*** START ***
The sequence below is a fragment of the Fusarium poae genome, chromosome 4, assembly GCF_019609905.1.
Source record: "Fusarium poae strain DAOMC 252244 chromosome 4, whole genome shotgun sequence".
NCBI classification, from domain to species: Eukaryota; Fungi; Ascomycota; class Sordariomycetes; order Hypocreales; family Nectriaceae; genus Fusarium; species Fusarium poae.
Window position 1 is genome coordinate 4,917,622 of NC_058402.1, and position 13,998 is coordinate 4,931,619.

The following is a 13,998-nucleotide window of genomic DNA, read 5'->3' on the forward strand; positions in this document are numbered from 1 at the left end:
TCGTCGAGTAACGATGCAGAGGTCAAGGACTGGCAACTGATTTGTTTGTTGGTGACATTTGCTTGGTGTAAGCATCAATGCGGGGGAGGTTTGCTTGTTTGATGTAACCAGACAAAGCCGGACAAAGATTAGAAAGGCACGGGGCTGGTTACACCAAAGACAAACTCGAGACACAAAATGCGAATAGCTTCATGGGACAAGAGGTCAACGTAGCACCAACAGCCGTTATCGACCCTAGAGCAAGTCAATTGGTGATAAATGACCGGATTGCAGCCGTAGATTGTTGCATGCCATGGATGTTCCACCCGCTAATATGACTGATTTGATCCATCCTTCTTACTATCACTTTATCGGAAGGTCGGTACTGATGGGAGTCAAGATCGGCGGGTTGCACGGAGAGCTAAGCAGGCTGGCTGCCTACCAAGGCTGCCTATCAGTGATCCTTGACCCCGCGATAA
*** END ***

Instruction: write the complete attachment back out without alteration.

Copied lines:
The sequence below is a fragment of the Fusarium poae genome, chromosome 4, assembly GCF_019609905.1.
Source record: "Fusarium poae strain DAOMC 252244 chromosome 4, whole genome shotgun sequence".
NCBI classification, from domain to species: Eukaryota; Fungi; Ascomycota; class Sordariomycetes; order Hypocreales; family Nectriaceae; genus Fusarium; species Fusarium poae.
Window position 1 is genome coordinate 4,917,622 of NC_058402.1, and position 13,998 is coordinate 4,931,619.

The following is a 13,998-nucleotide window of genomic DNA, read 5'->3' on the forward strand; positions in this document are numbered from 1 at the left end:
TCGTCGAGTAACGATGCAGAGGTCAAGGACTGGCAACTGATTTGTTTGTTGGTGACATTTGCTTGGTGTAAGCATCAATGCGGGGGAGGTTTGCTTGTTTGATGTAACCAGACAAAGCCGGACAAAGATTAGAAAGGCACGGGGCTGGTTACACCAAAGACAAACTCGAGACACAAAATGCGAATAGCTTCATGGGACAAGAGGTCAACGTAGCACCAACAGCCGTTATCGACCCTAGAGCAAGTCAATTGGTGATAAATGACCGGATTGCAGCCGTAGATTGTTGCATGCCATGGATGTTCCACCCGCTAATATGACTGATTTGATCCATCCTTCTTACTATCACTTTATCGGAAGGTCGGTACTGATGGGAGTCAAGATCGGCGGGTTGCACGGAGAGCTAAGCAGGCTGGCTGCCTACCAAGGCTGCCTATCAGTGATCCTTGACCCCGCGATAA